Dr. Bruce Emmert is "right on target." The previous congregation I attended, the Pastor preached others' sermons, and many knew it to be true, as did I. As a member of the Personnel Committee, I was given four of my pastor's sermons with video and the word for word text of the same sermons of renown ministers that gave the date, place and the speaker's name. The other members of the Personnel Committee could have cared less, and after the issue was not pursued, the pastor asked me to never come back with an official restraing order from my dear friends on the Board of Deacons. Many of my students in Homiletics Class saw nothing wrong in copying and preaching another preacher's sermon in class, expecting to receive an "A." Yes, Dr. Emmert, I share your convictions and paid a great price outside of the Seminary classroom.

Matt Worstell

commented on Apr 14, 2012

After posting (#15...and still waiting on a response from you old timers :) ), this has been on my mind this afternoon and after reading through these comments, Robert Glass in post #30 serves as an illustration for the first of 2 reasons I came up with why we shouldn't take other peoples sermons: 1) there are a lot of bad applications of scripture (i.e out of context) used on this site and 2) a lot of old and tired illustrations that may or may not be true but are still preached like they are. Other than that, I guess if you feel strongly that people shouldn't use your 'original' material then don't post it...or are we that arrogant to think that we should get credit? As for John Millers post (#1), maybe its because tens of thousands of people have been baptized into Christ through his sermons and work? If those "seekers" heard the word and believed, but you don't accept it because of how they came to hear the word, is it because you doubt the work of the Spirit in their life? For those that cry foul at plagarism, how do you interpret Philippians 1:14-18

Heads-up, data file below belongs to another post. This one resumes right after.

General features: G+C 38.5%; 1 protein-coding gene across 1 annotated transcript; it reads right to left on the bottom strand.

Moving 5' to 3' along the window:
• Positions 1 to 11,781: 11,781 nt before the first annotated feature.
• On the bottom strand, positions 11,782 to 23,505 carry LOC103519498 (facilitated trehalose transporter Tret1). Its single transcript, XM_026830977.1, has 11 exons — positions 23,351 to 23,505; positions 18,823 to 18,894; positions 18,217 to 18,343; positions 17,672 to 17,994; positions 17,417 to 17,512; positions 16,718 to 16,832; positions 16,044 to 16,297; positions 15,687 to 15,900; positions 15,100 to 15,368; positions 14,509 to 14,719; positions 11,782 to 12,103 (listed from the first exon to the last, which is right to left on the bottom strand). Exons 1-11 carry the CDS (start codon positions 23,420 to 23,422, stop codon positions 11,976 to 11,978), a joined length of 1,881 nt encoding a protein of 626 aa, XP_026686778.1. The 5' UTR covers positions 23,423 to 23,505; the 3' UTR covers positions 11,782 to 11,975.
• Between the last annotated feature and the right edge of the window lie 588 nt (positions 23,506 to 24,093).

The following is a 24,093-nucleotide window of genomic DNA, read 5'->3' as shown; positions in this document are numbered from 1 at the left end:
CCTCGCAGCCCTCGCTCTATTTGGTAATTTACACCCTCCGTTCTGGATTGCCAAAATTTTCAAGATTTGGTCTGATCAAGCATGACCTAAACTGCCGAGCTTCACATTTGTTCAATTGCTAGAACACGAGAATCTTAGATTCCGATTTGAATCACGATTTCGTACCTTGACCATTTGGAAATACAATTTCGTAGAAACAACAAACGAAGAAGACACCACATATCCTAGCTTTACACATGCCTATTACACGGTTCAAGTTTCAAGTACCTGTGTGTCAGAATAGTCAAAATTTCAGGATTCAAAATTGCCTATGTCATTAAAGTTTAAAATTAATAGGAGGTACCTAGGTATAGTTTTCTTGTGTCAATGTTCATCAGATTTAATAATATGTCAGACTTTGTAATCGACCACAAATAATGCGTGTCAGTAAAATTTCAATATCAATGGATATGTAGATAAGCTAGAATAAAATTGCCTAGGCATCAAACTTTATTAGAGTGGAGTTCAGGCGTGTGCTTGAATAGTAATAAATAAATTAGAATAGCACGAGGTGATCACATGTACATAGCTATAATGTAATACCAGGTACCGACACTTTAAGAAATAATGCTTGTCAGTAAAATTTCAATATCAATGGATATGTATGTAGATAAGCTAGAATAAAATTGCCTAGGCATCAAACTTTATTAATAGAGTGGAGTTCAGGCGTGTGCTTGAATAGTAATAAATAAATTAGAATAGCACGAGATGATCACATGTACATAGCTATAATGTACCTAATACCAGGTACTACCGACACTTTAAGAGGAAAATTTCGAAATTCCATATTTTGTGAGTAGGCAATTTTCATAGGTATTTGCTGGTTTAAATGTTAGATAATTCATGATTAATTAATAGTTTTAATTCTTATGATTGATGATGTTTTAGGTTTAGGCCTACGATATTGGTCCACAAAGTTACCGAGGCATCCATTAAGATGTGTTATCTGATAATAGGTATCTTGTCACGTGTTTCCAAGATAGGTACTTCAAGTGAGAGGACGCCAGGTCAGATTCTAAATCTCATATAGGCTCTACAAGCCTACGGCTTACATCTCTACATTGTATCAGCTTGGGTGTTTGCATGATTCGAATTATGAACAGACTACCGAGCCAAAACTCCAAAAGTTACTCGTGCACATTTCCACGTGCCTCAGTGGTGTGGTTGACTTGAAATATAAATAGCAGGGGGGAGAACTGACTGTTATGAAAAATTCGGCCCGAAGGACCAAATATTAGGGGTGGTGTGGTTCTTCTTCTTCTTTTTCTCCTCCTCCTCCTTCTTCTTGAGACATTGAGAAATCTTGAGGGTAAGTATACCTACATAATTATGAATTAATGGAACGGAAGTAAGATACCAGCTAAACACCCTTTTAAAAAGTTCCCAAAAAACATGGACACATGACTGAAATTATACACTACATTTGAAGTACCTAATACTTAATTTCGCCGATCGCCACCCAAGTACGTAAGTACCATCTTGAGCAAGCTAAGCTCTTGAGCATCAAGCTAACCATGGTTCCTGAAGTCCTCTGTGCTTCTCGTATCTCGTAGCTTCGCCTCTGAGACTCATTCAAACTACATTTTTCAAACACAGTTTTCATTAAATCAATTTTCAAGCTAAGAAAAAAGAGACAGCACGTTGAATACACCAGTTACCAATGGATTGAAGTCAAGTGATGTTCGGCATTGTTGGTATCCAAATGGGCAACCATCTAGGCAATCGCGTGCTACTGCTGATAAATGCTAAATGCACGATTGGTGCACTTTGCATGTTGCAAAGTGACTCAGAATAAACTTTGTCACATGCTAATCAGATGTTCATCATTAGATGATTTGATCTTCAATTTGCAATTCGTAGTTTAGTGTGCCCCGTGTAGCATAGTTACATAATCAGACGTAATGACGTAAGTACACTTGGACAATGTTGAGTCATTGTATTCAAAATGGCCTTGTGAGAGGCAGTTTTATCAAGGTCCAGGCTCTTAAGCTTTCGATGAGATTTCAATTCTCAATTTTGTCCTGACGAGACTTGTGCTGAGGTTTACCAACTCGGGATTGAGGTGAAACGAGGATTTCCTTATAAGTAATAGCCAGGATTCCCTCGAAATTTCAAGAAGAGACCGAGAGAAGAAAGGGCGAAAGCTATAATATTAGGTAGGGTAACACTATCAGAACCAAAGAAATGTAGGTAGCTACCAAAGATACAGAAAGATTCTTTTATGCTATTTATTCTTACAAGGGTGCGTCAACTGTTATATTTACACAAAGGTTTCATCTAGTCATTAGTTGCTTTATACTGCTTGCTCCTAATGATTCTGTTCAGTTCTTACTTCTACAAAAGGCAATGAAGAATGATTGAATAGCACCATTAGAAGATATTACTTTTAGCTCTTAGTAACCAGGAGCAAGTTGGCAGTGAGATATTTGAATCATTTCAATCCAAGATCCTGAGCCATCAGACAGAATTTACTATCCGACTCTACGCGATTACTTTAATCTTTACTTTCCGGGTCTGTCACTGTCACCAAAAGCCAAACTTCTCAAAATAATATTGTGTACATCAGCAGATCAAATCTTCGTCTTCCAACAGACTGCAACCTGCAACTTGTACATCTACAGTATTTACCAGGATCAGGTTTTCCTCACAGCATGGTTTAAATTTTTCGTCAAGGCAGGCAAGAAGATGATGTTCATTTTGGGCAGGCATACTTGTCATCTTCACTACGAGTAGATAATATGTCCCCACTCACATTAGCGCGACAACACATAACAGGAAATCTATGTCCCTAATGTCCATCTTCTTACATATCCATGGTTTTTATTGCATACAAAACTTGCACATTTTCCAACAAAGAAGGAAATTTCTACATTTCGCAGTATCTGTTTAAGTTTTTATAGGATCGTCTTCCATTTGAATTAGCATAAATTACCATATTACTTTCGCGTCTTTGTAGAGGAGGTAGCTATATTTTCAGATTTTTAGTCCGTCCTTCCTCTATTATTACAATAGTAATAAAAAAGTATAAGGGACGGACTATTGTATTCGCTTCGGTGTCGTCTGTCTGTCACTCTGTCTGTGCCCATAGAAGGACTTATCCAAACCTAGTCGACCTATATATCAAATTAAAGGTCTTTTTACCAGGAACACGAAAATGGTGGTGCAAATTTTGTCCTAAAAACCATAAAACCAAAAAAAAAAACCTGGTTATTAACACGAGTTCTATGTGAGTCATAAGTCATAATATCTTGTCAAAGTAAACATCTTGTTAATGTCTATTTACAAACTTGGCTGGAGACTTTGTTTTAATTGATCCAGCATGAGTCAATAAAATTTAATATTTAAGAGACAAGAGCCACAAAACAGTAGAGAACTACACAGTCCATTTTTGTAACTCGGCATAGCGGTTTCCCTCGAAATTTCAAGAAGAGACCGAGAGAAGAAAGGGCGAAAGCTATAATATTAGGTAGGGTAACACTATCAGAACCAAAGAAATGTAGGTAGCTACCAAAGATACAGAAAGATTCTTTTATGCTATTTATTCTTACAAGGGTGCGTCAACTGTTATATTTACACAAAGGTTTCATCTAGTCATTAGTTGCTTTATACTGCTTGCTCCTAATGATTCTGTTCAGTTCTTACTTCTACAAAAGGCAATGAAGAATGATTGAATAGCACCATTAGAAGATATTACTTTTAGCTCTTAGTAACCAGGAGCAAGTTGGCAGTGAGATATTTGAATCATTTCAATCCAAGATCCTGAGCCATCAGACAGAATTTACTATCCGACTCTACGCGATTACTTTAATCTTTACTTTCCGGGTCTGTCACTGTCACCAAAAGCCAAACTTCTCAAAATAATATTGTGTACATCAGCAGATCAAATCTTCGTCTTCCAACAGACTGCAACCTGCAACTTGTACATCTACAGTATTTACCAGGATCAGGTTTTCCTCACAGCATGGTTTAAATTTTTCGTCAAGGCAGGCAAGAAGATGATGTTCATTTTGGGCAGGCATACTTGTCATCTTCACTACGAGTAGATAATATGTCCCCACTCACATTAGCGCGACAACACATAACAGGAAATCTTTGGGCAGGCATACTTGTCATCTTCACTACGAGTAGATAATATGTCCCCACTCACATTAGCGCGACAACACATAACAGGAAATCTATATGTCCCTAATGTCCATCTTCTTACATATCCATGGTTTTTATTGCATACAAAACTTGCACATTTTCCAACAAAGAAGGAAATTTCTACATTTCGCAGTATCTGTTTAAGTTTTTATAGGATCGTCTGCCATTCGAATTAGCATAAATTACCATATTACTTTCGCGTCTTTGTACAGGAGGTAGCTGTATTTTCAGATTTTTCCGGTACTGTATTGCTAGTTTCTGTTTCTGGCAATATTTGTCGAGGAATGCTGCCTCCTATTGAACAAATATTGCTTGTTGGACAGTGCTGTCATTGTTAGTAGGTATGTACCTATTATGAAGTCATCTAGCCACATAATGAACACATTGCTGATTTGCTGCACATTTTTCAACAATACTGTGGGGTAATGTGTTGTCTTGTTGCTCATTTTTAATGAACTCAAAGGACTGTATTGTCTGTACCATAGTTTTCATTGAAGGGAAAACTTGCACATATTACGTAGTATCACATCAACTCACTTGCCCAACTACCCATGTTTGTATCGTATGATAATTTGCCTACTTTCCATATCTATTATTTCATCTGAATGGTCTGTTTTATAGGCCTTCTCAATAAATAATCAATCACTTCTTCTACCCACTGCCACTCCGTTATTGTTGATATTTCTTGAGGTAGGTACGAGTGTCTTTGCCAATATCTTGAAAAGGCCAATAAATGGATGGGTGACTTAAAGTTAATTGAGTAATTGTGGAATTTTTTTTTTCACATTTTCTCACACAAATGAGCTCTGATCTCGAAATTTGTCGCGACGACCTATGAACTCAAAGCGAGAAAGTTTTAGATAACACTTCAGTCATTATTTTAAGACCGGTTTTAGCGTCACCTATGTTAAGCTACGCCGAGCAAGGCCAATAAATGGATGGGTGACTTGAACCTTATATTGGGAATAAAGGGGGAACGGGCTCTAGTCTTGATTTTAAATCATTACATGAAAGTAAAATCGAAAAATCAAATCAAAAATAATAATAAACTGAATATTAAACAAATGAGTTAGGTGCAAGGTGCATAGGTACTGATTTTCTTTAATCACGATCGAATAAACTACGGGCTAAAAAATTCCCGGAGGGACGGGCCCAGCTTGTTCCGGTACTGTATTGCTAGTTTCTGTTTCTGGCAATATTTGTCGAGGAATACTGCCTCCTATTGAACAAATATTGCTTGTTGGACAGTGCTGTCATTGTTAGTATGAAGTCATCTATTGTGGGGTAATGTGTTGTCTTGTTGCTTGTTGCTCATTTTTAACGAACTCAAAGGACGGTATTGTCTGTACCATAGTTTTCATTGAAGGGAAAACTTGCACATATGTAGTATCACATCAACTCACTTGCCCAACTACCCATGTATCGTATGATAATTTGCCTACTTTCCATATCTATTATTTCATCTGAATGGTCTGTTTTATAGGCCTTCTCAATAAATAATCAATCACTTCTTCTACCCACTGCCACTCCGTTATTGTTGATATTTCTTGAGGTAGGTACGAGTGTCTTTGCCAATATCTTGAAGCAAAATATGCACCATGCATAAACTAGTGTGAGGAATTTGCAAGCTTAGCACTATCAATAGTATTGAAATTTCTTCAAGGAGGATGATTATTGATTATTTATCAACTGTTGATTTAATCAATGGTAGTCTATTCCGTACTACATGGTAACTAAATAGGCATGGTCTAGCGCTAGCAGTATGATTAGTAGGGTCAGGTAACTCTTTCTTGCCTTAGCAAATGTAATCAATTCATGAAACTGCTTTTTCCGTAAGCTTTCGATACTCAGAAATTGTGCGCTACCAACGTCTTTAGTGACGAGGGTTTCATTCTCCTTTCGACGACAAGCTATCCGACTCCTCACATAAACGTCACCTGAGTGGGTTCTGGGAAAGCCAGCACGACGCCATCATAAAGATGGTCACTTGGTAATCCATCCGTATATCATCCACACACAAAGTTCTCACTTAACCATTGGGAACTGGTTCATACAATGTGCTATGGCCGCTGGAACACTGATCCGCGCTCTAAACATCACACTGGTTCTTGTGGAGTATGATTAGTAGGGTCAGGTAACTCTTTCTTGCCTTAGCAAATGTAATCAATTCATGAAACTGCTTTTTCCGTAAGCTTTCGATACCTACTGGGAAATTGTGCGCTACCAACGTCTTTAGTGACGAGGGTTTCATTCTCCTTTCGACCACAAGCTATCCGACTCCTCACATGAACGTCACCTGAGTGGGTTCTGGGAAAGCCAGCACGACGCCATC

Dearl Hardy

commented on Apr 14, 2012